Then in step S180, the bookmarks are sent to, and displayed on, the client hand-held computer.
 In step S190, a determination is made of whether a user has added notes to the hand-held computer for display on the computer along with the aforementioned bookmark display information. If not, operation proceeds directly to step S210, where the aforementioned bookmark information without notations is displayed on the hand-held computer. Otherwise, operation proceeds to step S200, where the notes added by a user are added to the display on the hand-held computer in one or more areas designated therefor, and then to step S210 where the notes are displayed along with the aforementioned bookmark data generated using one-click for the hand-held computer by a user. Then, operation proceeds to step S220, to determine if another user input, such as, for example, a user generated one-click has occurred. If so, control jumps back to step S170 to generate another bookmark of multimedia data. If not, control proceeds to step S230, where the process ends.
 When multiple multimedia streams are displayed in step S210, the multimedia streams can originate from any suitable source. For example, the multiple multimedia streams can be portions of a recorded multimedia document. However, in various exemplary embodiments, the multiple multimedia streams are displayed as part of a live presentation. In such embodiments, the multimedia streams can be obtained by tapping directly into the video sources, which are part of the recording or displaying during a presentation. For example, if multiple cameras are used to record a speaker and/or the audience, from several perspectives, these recording devices can be directly tapped into the video signals generated by the cameras to display multiple multimedia streams in step S210. Furthermore, if a slide presentation, such as a PowerPoint™ presentation, is being given, the display of the presentation can be directly tapped into to provide an additional multimedia stream.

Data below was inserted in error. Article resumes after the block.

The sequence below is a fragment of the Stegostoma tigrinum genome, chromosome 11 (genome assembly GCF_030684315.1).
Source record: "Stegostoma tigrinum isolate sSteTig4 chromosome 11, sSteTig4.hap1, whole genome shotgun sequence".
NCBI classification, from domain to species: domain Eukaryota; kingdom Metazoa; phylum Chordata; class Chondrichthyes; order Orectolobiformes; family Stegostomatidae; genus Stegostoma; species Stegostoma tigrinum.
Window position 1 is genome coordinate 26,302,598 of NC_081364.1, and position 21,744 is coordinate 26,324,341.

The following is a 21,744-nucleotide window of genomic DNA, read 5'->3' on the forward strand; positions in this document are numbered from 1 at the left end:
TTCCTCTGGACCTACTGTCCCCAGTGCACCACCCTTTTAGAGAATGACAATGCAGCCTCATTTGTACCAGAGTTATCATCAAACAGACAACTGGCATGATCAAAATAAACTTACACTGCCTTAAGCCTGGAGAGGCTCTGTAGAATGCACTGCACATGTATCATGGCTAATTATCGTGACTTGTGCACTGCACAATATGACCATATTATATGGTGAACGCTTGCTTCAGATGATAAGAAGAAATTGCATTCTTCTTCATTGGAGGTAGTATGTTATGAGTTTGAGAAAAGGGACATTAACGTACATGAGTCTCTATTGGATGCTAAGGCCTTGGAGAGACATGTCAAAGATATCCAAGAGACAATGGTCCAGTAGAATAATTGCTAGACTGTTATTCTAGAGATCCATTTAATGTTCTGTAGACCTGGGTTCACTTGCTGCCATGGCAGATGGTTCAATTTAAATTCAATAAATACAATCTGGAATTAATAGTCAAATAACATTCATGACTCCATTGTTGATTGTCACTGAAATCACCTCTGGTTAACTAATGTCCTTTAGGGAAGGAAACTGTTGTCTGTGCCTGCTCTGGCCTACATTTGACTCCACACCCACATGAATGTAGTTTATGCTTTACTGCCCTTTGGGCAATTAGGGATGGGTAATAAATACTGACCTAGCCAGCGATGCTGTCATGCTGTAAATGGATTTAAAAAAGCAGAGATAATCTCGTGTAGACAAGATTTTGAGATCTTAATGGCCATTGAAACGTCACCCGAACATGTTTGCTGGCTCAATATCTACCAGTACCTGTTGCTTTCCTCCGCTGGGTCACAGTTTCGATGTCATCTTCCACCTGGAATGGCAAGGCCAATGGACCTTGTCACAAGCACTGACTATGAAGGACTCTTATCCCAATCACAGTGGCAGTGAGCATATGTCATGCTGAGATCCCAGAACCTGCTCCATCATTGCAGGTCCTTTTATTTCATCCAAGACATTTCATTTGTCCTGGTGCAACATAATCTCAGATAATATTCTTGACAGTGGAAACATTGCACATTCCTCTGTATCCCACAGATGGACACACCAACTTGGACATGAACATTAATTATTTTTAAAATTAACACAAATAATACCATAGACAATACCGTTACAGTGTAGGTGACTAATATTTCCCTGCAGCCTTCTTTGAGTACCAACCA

The display of multiple multimedia streams is designed to also include the display of keywords. In live meetings, keywords can be extracted by performing optical character recognition on large slide images. Keywords can also be obtained, for example when PowerPoint™ is used, using the PowerPoint™ application program interface. Further, keywords can be identified from text by applying standard information retrieval algorithms. Keywords can be identified and generated by any of the above means and displayed along with the multiple multimedia streams and snapshots of those streams.